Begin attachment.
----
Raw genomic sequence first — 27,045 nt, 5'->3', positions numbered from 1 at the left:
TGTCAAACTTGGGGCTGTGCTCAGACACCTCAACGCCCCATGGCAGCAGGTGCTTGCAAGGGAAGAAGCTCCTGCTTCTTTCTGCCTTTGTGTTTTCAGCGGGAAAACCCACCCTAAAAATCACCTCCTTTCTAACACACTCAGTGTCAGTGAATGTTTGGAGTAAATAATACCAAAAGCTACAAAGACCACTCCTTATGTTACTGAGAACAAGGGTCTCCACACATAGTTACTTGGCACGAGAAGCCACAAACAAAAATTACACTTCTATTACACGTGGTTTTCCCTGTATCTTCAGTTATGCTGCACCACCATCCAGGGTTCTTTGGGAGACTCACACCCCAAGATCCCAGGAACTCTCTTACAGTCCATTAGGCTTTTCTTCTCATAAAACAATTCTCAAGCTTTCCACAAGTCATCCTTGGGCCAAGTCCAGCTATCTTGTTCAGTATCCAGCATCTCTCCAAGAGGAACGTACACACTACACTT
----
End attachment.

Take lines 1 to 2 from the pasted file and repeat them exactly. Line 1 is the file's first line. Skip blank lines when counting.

Raw genomic sequence first — 27,045 nt, 5'->3', positions numbered from 1 at the left:
TGTCAAACTTGGGGCTGTGCTCAGACACCTCAACGCCCCATGGCAGCAGGTGCTTGCAAGGGAAGAAGCTCCTGCTTCTTTCTGCCTTTGTGTTTTCAGCGGGAAAACCCACCCTAAAAATCACCTCCTTTCTAACACACTCAGTGTCAGTGAATGTTTGGAGTAAATAATACCAAAAGCTACAAAGACCACTCCTTATGTTACTGAGAACAAGGGTCTCCACACATAGTTACTTGGCACGAGAAGCCACAAACAAAAATTACACTTCTATTACACGTGGTTTTCCCTGTATCTTCAGTTATGCTGCACCACCATCCAGGGTTCTTTGGGAGACTCACACCCCAAGATCCCAGGAACTCTCTTACAGTCCATTAGGCTTTTCTTCTCATAAAACAATTCTCAAGCTTTCCACAAGTCATCCTTGGGCCAAGTCCAGCTATCTTGTTCAGTATCCAGCATCTCTCCAAGAGGAACGTACACACTACACTT